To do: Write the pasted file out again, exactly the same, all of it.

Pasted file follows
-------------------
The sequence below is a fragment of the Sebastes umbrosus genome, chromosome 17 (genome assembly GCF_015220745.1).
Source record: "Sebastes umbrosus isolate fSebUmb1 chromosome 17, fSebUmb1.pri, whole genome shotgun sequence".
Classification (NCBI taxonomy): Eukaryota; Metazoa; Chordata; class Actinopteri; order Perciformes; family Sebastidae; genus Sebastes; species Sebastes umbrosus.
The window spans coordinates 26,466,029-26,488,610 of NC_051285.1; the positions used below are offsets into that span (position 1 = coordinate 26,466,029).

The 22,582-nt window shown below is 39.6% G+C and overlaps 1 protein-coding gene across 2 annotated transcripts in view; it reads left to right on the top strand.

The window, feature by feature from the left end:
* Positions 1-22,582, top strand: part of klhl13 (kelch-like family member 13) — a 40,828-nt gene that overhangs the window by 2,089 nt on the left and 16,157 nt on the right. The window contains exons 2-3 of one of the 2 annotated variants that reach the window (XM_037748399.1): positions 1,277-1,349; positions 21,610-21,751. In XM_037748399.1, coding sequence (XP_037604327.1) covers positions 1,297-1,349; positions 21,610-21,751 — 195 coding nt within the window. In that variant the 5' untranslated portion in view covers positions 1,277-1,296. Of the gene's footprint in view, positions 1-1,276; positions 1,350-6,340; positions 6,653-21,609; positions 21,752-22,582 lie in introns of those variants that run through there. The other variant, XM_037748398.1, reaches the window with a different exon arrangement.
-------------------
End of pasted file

The sequence below is a fragment of the Sebastes umbrosus genome, chromosome 17 (genome assembly GCF_015220745.1).
Source record: "Sebastes umbrosus isolate fSebUmb1 chromosome 17, fSebUmb1.pri, whole genome shotgun sequence".
Classification (NCBI taxonomy): Eukaryota; Metazoa; Chordata; class Actinopteri; order Perciformes; family Sebastidae; genus Sebastes; species Sebastes umbrosus.
The window spans coordinates 26,466,029-26,488,610 of NC_051285.1; the positions used below are offsets into that span (position 1 = coordinate 26,466,029).

The 22,582-nt window shown below is 39.6% G+C and overlaps 1 protein-coding gene across 2 annotated transcripts in view; it reads left to right on the top strand.

The window, feature by feature from the left end:
* Positions 1-22,582, top strand: part of klhl13 (kelch-like family member 13) — a 40,828-nt gene that overhangs the window by 2,089 nt on the left and 16,157 nt on the right. The window contains exons 2-3 of one of the 2 annotated variants that reach the window (XM_037748399.1): positions 1,277-1,349; positions 21,610-21,751. In XM_037748399.1, coding sequence (XP_037604327.1) covers positions 1,297-1,349; positions 21,610-21,751 — 195 coding nt within the window. In that variant the 5' untranslated portion in view covers positions 1,277-1,296. Of the gene's footprint in view, positions 1-1,276; positions 1,350-6,340; positions 6,653-21,609; positions 21,752-22,582 lie in introns of those variants that run through there. The other variant, XM_037748398.1, reaches the window with a different exon arrangement.